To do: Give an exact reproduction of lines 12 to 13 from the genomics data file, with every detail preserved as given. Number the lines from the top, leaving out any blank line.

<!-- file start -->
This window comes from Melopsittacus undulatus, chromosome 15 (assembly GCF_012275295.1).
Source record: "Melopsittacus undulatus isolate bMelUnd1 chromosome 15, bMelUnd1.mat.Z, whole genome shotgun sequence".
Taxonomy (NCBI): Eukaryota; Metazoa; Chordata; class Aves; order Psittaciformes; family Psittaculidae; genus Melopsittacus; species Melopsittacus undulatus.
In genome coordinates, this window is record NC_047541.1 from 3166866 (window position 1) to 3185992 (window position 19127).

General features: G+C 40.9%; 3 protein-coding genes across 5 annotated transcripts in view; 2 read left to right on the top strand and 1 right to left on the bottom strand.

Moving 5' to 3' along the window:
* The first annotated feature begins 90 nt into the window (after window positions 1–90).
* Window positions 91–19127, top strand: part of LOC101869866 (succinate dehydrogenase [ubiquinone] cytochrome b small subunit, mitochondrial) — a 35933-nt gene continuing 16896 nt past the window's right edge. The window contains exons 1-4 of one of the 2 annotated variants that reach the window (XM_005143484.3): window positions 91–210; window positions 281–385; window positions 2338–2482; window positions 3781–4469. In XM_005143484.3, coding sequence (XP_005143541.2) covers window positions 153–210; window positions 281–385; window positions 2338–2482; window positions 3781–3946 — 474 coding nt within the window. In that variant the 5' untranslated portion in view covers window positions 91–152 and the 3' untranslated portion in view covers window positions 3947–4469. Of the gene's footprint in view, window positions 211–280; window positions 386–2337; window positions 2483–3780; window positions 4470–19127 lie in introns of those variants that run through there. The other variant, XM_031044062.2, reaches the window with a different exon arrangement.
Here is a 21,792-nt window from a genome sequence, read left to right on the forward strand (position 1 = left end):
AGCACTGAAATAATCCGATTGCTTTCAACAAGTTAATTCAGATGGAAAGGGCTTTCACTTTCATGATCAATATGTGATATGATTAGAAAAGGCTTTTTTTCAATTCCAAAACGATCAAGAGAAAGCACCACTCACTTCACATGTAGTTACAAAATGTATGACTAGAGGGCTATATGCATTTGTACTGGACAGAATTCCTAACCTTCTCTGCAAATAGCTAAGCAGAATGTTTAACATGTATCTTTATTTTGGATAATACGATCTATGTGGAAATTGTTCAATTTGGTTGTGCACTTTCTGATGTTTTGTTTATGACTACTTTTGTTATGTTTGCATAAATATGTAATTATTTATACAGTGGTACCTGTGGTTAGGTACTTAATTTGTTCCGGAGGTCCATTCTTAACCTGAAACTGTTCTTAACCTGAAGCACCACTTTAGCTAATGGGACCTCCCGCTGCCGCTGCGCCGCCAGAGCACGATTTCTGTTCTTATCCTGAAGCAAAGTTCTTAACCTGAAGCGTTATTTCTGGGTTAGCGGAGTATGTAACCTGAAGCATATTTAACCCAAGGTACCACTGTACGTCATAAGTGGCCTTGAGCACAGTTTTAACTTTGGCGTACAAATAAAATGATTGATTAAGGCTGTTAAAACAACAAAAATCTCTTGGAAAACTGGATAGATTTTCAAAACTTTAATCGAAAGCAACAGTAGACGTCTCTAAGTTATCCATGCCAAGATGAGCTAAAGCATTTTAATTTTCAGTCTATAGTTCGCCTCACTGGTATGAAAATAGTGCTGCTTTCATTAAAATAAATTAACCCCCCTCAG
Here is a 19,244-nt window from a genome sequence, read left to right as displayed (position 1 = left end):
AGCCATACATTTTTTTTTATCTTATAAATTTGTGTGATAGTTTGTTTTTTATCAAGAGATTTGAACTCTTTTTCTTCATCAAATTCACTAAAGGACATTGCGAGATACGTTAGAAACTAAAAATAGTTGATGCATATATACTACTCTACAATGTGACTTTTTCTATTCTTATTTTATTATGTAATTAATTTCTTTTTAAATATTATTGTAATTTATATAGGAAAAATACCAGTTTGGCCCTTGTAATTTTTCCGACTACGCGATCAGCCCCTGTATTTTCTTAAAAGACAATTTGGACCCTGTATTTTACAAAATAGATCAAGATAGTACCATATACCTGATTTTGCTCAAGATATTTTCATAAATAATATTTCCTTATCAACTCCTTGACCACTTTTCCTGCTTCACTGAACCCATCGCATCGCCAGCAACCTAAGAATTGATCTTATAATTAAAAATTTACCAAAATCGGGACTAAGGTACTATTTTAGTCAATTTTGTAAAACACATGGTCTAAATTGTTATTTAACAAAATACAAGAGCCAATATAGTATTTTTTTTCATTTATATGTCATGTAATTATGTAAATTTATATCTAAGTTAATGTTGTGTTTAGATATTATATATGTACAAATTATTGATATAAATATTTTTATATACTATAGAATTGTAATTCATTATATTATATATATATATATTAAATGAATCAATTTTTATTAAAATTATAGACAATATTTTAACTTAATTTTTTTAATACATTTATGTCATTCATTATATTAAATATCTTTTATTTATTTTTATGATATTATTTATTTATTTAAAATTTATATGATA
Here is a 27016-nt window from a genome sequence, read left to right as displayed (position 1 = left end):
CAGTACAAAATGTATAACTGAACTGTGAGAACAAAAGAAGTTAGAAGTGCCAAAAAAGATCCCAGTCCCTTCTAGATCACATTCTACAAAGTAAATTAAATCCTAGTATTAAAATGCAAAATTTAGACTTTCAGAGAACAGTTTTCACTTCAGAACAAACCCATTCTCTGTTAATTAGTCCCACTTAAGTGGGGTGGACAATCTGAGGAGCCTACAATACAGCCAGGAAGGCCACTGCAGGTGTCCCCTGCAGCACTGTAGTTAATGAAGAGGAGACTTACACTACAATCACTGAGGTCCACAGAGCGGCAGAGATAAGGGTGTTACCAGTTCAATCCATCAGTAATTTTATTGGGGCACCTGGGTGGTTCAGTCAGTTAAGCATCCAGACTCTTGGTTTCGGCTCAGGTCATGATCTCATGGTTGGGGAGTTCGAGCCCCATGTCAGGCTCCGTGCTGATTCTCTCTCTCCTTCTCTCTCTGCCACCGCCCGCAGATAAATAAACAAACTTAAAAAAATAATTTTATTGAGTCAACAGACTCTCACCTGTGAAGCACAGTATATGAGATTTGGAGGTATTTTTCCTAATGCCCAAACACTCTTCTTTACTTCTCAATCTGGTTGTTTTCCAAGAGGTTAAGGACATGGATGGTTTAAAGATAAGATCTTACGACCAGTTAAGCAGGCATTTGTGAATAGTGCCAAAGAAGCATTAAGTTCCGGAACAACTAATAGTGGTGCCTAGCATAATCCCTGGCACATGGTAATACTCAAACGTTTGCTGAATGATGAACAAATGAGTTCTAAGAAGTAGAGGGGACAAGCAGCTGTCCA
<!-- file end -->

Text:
AGCCATACATTTTTTTTTATCTTATAAATTTGTGTGATAGTTTGTTTTTTATCAAGAGATTTGAACTCTTTTTCTTCATCAAATTCACTAAAGGACATTGCGAGATACGTTAGAAACTAAAAATAGTTGATGCATATATACTACTCTACAATGTGACTTTTTCTATTCTTATTTTATTATGTAATTAATTTCTTTTTAAATATTATTGTAATTTATATAGGAAAAATACCAGTTTGGCCCTTGTAATTTTTCCGACTACGCGATCAGCCCCTGTATTTTCTTAAAAGACAATTTGGACCCTGTATTTTACAAAATAGATCAAGATAGTACCATATACCTGATTTTGCTCAAGATATTTTCATAAATAATATTTCCTTATCAACTCCTTGACCACTTTTCCTGCTTCACTGAACCCATCGCATCGCCAGCAACCTAAGAATTGATCTTATAATTAAAAATTTACCAAAATCGGGACTAAGGTACTATTTTAGTCAATTTTGTAAAACACATGGTCTAAATTGTTATTTAACAAAATACAAGAGCCAATATAGTATTTTTTTTCATTTATATGTCATGTAATTATGTAAATTTATATCTAAGTTAATGTTGTGTTTAGATATTATATATGTACAAATTATTGATATAAATATTTTTATATACTATAGAATTGTAATTCATTATATTATATATATATATATTAAATGAATCAATTTTTATTAAAATTATAGACAATATTTTAACTTAATTTTTTTAATACATTTATGTCATTCATTATATTAAATATCTTTTATTTATTTTTATGATATTATTTATTTATTTAAAATTTATATGATA
Here is a 27016-nt window from a genome sequence, read left to right as displayed (position 1 = left end):